Using Data to Change The World One Goat at a Time

This post is part of the Science Tuesday feature series on the USDA blog. Check back each week as we showcase stories and news from USDA’s rich science and research portfolio.

USDA scientist Tad Sonstegard’s comparison of the World Food Programme’s “Hunger Map” to the Food and Agriculture Organization’s goat census statistics, reveals that 90 percent of all goats in the world are located in main ‘hunger zones’ of Sub-Saharan Africa and South Asia.   What’s the connection?  Goats are a common animal of the poorest people, and they are an important part of the solution to global food security.   They are fairly low maintenance and easy to raise and farm.

Open Data for Agriculture Offers Lift-Off for Global Food Security

The opening day of the G-8 International Conference on Open Data for Agriculture was action-packed and inspiring. From the moment the doors opened at 7:30 am, the air was punctuated with the sound of languages from across the globe. Scientists, policy makers, and leaders from the non-profit and development community all shared a day of discovery and connection around the unlimited opportunity in open data for agriculture.

Secretary Vilsack kicked off the proceedings with a speech that focused the day. “Data is quickly becoming one of the most important commodities in agriculture,” he told the attendees, and encouraged the sharing of data to magnify its power.  He also compared the digital revolution fueled by open data to the industrial revolution, in that data sharing has the same potential to accelerate development of new tools that will bolster the productivity of farmers around the world.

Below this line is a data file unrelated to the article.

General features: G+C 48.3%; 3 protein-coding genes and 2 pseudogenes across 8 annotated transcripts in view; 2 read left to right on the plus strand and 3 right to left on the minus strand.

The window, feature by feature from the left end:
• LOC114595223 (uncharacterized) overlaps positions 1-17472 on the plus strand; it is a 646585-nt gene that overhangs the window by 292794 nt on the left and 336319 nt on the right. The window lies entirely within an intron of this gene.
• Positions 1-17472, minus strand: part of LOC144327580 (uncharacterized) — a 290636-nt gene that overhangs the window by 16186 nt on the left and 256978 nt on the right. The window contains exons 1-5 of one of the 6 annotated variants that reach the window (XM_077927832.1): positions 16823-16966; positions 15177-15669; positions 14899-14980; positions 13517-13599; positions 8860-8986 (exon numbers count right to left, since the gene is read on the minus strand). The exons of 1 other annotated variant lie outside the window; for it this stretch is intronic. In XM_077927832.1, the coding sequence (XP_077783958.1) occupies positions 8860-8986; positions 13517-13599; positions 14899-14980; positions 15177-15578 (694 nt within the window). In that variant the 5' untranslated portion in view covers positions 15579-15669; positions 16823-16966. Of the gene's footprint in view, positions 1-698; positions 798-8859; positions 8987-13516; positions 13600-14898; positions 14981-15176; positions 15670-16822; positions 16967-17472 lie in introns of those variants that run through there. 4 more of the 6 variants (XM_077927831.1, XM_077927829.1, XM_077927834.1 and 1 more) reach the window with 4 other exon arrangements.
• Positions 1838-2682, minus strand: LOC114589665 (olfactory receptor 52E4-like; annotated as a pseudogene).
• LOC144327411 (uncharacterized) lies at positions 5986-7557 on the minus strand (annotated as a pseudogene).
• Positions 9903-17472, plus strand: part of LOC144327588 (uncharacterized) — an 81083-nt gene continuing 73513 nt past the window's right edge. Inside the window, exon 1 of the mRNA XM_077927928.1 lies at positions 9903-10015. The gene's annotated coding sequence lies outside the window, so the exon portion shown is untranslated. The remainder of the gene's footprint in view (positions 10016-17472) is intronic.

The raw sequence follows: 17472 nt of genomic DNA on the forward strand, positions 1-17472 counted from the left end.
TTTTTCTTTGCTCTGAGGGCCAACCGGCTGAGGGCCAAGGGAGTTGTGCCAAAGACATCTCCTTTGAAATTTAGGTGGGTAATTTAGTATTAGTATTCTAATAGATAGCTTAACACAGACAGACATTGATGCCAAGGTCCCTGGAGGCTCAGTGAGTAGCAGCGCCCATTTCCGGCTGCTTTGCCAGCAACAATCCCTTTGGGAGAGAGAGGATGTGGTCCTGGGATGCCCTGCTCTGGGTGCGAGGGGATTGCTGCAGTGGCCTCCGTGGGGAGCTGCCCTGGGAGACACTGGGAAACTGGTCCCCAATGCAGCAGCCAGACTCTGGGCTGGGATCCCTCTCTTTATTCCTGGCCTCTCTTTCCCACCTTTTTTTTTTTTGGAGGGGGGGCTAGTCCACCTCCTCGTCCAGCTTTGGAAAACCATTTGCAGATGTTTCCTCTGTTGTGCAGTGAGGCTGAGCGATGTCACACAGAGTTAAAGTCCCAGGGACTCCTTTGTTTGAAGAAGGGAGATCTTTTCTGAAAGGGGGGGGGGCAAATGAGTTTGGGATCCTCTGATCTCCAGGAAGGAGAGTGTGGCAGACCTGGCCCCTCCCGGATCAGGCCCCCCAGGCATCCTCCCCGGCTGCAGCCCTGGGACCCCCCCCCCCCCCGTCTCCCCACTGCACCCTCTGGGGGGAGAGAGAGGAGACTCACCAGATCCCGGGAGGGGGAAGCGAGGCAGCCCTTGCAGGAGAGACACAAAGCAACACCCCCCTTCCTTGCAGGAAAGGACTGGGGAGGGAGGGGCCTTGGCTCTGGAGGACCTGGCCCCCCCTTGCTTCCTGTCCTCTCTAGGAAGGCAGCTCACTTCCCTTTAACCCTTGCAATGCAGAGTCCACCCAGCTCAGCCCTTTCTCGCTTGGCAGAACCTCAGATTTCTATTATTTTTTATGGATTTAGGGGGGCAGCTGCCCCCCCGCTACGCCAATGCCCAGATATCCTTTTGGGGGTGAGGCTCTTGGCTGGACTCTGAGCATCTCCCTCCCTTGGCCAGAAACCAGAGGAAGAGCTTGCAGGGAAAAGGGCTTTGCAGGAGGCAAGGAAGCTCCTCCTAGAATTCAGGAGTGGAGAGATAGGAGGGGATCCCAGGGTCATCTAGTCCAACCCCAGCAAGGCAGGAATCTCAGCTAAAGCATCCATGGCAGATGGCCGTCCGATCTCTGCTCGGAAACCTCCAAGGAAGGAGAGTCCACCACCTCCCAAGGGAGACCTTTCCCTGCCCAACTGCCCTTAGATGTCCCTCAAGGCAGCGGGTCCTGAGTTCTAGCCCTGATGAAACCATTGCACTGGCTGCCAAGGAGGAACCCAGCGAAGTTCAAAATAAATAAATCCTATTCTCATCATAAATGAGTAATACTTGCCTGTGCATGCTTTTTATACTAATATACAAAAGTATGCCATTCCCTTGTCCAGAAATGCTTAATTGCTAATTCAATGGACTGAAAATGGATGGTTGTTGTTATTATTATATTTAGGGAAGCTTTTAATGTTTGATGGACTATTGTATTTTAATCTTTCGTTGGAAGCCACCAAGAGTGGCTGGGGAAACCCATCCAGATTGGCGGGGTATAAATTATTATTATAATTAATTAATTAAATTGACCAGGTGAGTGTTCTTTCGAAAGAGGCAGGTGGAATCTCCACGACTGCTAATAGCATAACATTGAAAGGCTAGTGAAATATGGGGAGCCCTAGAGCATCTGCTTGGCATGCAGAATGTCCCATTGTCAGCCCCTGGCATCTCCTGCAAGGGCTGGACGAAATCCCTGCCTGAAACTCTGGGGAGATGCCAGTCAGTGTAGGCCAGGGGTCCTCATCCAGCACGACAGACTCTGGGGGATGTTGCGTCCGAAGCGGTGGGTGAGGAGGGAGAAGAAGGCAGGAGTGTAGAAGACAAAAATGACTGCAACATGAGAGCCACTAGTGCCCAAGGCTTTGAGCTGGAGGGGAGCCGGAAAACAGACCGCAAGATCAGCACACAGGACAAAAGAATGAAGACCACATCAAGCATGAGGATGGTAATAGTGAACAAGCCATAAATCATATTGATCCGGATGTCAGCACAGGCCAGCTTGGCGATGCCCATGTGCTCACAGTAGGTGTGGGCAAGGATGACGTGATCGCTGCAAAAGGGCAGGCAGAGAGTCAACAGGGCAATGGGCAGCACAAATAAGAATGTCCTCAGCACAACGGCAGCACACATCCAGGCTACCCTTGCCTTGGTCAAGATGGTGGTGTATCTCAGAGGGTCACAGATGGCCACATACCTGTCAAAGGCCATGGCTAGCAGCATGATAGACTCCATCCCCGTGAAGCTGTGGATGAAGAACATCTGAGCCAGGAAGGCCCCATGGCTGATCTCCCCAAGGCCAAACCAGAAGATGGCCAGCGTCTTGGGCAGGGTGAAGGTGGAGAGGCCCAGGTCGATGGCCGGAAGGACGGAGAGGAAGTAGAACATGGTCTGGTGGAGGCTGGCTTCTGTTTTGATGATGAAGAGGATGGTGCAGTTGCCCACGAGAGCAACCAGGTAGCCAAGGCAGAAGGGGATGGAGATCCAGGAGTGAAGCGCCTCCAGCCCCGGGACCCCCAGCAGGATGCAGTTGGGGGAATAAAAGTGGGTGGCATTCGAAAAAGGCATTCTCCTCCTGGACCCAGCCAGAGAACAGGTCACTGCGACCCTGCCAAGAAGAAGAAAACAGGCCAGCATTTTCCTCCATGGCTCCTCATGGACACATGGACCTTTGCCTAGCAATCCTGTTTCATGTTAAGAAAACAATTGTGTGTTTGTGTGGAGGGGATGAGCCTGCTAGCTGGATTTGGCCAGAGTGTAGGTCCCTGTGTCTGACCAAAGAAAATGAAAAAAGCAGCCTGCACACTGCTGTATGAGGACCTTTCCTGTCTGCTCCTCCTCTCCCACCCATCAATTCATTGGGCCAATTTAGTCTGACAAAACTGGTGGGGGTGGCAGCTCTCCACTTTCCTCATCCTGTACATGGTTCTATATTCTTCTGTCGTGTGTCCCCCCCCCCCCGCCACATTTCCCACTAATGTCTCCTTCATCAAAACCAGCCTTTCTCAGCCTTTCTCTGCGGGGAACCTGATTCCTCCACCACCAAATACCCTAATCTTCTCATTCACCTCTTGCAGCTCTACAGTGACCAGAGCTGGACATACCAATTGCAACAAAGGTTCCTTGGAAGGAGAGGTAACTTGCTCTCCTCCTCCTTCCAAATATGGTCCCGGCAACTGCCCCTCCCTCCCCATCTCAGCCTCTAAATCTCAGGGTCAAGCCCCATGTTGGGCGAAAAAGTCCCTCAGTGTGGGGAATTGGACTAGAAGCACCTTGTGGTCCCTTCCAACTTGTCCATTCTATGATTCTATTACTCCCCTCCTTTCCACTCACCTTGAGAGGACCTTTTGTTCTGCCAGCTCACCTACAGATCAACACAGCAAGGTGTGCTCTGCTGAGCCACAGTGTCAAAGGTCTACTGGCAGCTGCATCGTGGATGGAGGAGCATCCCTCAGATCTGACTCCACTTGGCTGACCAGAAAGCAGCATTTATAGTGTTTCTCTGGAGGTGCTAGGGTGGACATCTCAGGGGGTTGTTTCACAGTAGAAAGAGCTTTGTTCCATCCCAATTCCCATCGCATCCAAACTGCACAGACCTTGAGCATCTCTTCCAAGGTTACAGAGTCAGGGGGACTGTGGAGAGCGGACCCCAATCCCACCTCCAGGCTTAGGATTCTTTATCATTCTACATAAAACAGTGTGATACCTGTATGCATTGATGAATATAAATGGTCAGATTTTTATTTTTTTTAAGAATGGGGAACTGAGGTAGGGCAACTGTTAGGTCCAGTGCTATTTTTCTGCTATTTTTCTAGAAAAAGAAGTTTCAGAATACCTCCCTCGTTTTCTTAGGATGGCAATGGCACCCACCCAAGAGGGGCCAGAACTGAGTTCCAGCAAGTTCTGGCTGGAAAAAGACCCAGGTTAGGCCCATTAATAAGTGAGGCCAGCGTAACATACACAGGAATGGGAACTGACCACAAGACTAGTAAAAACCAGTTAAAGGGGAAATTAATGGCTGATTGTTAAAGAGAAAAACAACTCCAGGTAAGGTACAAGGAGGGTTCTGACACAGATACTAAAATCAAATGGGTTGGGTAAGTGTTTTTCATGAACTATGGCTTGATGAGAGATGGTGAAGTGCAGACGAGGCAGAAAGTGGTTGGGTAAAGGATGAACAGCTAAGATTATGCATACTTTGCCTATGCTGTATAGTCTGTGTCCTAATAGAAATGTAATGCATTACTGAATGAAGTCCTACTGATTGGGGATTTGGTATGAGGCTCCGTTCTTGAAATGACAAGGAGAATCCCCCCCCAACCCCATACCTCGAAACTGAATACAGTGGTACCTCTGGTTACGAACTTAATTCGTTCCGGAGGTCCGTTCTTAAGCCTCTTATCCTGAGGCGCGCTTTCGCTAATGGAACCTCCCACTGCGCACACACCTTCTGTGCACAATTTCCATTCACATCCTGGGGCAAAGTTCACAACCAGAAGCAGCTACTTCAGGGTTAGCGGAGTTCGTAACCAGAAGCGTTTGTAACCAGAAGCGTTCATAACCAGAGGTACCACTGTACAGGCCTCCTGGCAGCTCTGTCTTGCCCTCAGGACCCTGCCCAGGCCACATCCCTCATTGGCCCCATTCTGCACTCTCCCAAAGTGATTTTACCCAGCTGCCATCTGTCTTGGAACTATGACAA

Secretary's Column: Accomplishing More by Democratizing Data

Here in the United States, we enjoy incredible benefits from scientific research – including an amazing amount of useful data.

Data is a very powerful tool, and an important asset for innovation. President Obama made clear on his first day in office that the U.S. is committed to openness in government, and that includes expanded access to scientific data.

We have a history of achieving great things by providing open access to data. For example, the release of weather data has fueled production of new tools that return more than $4 billion every year to the U.S. economy. The release of Global Positioning System technology has led to an industry that returns an estimated $90 billion annually to the U.S. economy.

Students Demonstrate Innovation at White House Science Fair

As a kid, I didn’t quite grasp the science behind a game of hopscotch or ball and jacks.  It was later in life that I learned the scientific principles behind my childhood fun. Today, in an era of high-definition video games and 3-dimensional TV’s, it’s more challenging than ever to keep kids motivated to have fun through exploration and discovery.  But Monday’s 3rd Annual White House Science Fair made me very hopeful once again.

Scientists Unite to Share Ag Data and Feed the World

Cross posted from The Huffington Post:

In the United States, we haven't worried about food security since the Dust Bowl days of the 1930's. In fact, our farmers have become so productive we have a thriving food export sector that has returned a positive effect on our economy for over 40 years. Unfortunately, many other countries can not make that same claim.

Over 870 million people are malnourished or hungry according to the United Nations Food and Agriculture Organization. As the world grows more interconnected every day, it is imperative that we reach across borders to help other countries solve issues as fundamental as the ability to feed their people.